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Wildfires have killed 34 people in Algeria and spread to Tunisia as a heatwave that has swept across the Mediterranean region sparked devastating flames that the authorities have struggled to control.
The blistering heat, which has fanned the wildfires that destroyed homes and caused the evacuation of thousands of tourists from the Greek island of Rhodes, has extended to dry and mountainous parts of northern Algeria and Tunisia, where fires have also broken out.
The near-record high temperatures around the Mediterranean this month have been attributed to climate change by scientists, who have warned that the region should be braced for more intense and longer-lasting heatwaves.
The Algerian interior ministry said on Monday that 10 soldiers battling the flames were among those killed. The coastal province of Béjaïa, east of the capital Algiers, had the highest number of casualties, with 22 people killed and about 200 injured, according to local news reports.
About 1,500 people have been evacuated from the worst-affected areas, according to the ministry, which said almost 100 fires had broken out in more than a dozen provinces. It said 8,000 firefighters were working to put out the flames fanned by temperatures that in some parts of the country neared 50C, according to local news reports.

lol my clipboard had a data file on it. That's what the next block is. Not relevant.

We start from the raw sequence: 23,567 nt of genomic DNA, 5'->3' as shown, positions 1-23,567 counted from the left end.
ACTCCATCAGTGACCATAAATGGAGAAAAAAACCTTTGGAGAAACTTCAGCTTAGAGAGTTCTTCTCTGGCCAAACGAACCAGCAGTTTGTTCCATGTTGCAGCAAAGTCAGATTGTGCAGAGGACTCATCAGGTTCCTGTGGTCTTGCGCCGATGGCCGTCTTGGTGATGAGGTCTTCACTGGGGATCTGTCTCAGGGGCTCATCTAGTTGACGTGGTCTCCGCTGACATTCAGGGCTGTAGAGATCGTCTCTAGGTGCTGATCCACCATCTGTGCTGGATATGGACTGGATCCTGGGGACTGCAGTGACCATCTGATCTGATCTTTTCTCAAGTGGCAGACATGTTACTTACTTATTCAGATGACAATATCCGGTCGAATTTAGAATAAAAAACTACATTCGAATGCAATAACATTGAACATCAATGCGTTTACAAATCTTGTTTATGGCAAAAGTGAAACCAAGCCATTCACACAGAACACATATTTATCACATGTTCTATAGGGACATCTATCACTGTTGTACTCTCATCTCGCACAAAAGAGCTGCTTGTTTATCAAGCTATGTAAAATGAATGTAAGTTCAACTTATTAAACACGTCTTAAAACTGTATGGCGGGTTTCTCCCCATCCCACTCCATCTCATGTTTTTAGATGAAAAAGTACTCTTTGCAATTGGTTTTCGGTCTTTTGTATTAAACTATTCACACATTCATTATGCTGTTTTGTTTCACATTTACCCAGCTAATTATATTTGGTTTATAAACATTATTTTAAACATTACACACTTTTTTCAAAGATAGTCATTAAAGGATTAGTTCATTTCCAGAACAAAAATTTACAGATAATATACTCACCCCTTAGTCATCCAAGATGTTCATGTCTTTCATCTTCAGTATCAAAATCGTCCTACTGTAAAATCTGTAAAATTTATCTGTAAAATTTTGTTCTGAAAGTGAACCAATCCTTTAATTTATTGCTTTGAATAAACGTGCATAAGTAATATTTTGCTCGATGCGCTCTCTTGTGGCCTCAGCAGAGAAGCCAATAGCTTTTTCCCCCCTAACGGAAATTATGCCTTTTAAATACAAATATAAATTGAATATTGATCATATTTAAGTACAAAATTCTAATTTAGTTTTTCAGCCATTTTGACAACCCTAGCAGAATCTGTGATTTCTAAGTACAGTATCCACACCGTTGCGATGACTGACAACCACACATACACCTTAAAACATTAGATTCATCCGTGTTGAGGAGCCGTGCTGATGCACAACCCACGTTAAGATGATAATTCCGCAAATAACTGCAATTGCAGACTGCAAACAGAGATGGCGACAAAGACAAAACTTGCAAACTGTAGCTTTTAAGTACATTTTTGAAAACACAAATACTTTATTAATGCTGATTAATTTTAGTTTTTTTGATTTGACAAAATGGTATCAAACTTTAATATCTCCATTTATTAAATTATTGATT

Summer wildfires have become a regular occurrence in northern Algeria over recent years. Thirty-seven people died in forest fires last year while dozens of deaths were recorded in 2021 as flames raced through the forested mountains of the Kabylie region.
In neighbouring Tunisia, temperatures this week have reached as high as 49C in some towns near the border with Algeria, according to Reuters.
TAP, the official Tunisian news agency, said on Monday that devastating fires had encircled the village of Melloula in Jendouba province. The authorities were seeking to help people escape, with some being evacuated by boats.
Adel Abidi, director of civil protection in Jendouba, was cited by the agency as saying that the “situation is serious and frightening”. He attributed the resurgence of fires to the intense heatwave coupled with strong winds and the persistence of fire hotspots that broke out in the region last week.
According to TAP, army units were deployed in Melloula to contain the fires and assist the local population while the air force used military helicopters and C-130 aircraft to extinguish the fires that broke out near the Tabarka airport in the region.
Scorching temperatures are also being experienced in Egypt, where the authorities have been forced to introduce rotating power blackouts for the first time in several years amid soaring demand for electricity to power air conditioners.